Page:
Nepal’s Maoist guerrillas revolt against own party, government

By Sudeshna Sarkar, IANS,

Kathmandu : Nepal’s dreaded Maoist guerrillas, who in the past fought a 10-year war against the state and toppled the royal dynasty of god-kings, are now locked in a fresh battle against their own party and government.

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The People’s Liberation Army (PLA) that began as a rag-tag band in 1996 and transformed itself into seven divisions with sophisticated weapons and military knowhow is now battling its former supreme commander Pushpa Kamal Dahal Prachanda, who became the prime minister of Nepal last year.

Nanda Kishore Pun Pasang, who became the PLA chief last year after Prachanda had to step down as head of the armed group due to pressure from the international community, has announced that the PLA will hire nearly 12,000 new combatants even though it violates the peace pact the Maoists signed three years ago.

“The ruling five parties have violated the pact and the Nepal Army (NA) has violated it,” Pasang said at a public programme here Tuesday.

“The state has greater responsibility to ensure a conducive atmosphere for the peace process. If it condones the violation by the NA, then the PLA too has the right to make fresh recruitment,” he added.

The row started last year after the over 90,000-strong NA moved to recruit personnel in defiance of the peace pact.

In 2006, when the Maoists ended their “People’s War”, they signed a peace pact as well as an arms agreement with the ruling parties in which both sides agreed that neither the PLA nor NA would make any new recruitment.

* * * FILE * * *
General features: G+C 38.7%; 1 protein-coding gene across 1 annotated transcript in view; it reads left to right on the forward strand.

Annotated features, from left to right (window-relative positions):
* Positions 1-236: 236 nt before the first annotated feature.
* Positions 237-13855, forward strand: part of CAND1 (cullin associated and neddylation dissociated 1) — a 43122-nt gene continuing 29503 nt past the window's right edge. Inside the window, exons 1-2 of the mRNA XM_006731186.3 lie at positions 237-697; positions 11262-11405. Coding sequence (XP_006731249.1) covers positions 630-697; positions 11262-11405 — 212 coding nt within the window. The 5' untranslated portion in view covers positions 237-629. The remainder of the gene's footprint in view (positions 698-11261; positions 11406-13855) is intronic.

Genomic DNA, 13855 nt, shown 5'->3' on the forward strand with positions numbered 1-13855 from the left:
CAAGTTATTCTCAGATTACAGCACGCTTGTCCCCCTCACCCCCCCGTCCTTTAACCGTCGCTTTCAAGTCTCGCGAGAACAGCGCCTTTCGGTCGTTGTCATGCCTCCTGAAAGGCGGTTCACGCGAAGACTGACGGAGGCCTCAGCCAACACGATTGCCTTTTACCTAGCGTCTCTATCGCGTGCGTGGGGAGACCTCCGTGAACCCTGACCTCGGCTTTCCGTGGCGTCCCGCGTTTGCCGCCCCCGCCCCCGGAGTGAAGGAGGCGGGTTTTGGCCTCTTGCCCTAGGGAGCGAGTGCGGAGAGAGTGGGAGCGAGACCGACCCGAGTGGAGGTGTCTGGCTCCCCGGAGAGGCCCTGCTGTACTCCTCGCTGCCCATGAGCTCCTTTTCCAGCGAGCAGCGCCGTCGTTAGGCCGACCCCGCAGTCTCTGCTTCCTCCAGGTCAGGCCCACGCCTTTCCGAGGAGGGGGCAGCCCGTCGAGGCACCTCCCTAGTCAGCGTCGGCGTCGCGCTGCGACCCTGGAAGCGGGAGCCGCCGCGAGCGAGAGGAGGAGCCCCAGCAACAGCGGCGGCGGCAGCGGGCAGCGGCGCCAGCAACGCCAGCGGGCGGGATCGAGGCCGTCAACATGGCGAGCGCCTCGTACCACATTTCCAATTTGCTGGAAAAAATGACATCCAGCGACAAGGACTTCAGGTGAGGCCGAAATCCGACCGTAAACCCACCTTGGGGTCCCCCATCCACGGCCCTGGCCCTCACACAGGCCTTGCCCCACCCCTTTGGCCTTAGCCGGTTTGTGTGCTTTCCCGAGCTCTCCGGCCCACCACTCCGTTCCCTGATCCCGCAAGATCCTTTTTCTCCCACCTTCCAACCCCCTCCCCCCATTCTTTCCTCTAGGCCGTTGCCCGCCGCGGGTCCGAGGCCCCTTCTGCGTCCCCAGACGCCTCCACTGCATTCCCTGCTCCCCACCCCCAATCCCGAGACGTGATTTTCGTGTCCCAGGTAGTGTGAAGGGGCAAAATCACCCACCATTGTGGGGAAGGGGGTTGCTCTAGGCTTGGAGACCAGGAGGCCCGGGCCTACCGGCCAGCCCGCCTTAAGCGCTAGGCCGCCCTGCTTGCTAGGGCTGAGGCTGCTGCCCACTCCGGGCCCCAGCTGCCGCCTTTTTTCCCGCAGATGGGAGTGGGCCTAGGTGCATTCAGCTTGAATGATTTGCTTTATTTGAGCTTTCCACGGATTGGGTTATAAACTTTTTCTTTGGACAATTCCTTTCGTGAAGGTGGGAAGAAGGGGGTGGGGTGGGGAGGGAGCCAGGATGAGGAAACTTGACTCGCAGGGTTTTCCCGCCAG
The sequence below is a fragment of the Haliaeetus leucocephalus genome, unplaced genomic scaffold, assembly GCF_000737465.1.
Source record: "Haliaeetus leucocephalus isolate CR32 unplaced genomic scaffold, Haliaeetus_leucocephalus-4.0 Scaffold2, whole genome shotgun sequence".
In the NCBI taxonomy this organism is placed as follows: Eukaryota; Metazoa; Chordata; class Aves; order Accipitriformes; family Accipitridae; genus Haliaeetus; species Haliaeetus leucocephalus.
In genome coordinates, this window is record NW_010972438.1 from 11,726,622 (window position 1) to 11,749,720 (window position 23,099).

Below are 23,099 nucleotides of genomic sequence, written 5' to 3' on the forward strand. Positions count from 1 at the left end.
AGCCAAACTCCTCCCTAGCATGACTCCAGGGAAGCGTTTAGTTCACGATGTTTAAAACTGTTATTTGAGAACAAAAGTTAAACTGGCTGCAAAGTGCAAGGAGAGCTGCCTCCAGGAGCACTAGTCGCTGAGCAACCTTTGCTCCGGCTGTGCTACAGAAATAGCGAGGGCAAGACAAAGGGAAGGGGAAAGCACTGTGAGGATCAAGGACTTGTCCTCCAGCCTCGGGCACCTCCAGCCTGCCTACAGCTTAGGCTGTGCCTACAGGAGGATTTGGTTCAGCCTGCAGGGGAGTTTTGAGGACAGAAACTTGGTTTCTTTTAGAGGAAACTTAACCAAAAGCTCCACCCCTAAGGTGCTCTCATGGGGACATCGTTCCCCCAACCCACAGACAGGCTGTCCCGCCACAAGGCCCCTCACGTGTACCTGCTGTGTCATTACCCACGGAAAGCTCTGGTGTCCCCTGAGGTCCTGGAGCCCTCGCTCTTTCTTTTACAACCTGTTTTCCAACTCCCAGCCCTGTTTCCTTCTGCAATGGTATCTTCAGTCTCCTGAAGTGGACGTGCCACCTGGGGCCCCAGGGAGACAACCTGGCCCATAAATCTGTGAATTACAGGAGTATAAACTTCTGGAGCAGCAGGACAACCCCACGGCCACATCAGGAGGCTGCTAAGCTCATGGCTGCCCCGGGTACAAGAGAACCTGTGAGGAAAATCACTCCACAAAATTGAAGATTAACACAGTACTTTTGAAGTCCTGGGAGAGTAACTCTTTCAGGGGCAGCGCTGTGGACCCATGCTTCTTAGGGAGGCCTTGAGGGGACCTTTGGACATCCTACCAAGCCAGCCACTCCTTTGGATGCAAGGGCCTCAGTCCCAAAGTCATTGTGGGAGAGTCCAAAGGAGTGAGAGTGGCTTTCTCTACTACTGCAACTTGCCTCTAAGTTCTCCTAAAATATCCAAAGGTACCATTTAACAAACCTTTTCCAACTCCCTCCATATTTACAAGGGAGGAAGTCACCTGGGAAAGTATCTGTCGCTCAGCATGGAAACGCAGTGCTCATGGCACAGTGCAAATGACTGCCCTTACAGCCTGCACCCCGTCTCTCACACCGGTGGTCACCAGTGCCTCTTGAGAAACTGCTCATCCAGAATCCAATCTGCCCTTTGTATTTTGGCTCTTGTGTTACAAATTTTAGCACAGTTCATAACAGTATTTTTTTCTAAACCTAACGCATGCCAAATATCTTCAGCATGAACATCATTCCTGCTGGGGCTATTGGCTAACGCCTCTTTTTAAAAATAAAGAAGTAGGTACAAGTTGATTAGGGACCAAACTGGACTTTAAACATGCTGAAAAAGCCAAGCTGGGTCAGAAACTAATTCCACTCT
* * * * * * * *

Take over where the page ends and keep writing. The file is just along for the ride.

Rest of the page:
NA spokesman Brigadier Ramindra Chhetri defends the bid, saying the army did not hire additional men. It only sought to fill the positions left vacant due to retirements, resignations and casualties in accordance with constitutional provisions.

While the past government of prime minister Girija Prasad Koirala turned a blind eye to the earlier recruitments for fear of antagonising the powerful army, with a new Maoist government now the NA’s third recruitment bid has ran into trouble.

It is being fiercely opposed by the PLA and Defence Minister Ram Bahadur Thapa Badal, who threatened to sack the NA chief if the recruitment continued.

However, recently, Prachanda reached an undisclosed agreement with the NA and announced that the state army will stop additional recruitment but keep the new appointments it has already made.

This has enraged the PLA, which Tuesday opened fresh recruitment, seeking able-bodied men and women above 18 years.

The move has alarmed Nepal’s human rights organisations and the United Nations, which is monitoring the peace process, who say both the NA and PLA recruitments violate the accords and imperil the ongoing task of drafting a new constitution.

Prachanda tried to defuse the row Tuesday by pledging that the PLA would not engage any new combatants.

But the guerrilla army, which faithfully heeded his commands for nearly 12 years, is now refusing to toe the line.

“If the army can recruit, we too will,” Pasang said. “In the past, the army has recruited twice in violation of the pact but nobody stopped them. If necessary, we will go to the international courts to seek justice.”

There are over 19,000 fighters listed as PLA troops besides an unlisted number of supporters.

Prachanda, who survived a challenge to his leadership in the party last year, now faces a graver threat from the rebellious PLA, who are getting increasingly frustrated.

They have been corralled in primitive cantonments for three years now with the promise that they would find a berth in the NA.

However, almost three years later, their future remains uncertain with the army and major parties opposing their induction into the NA.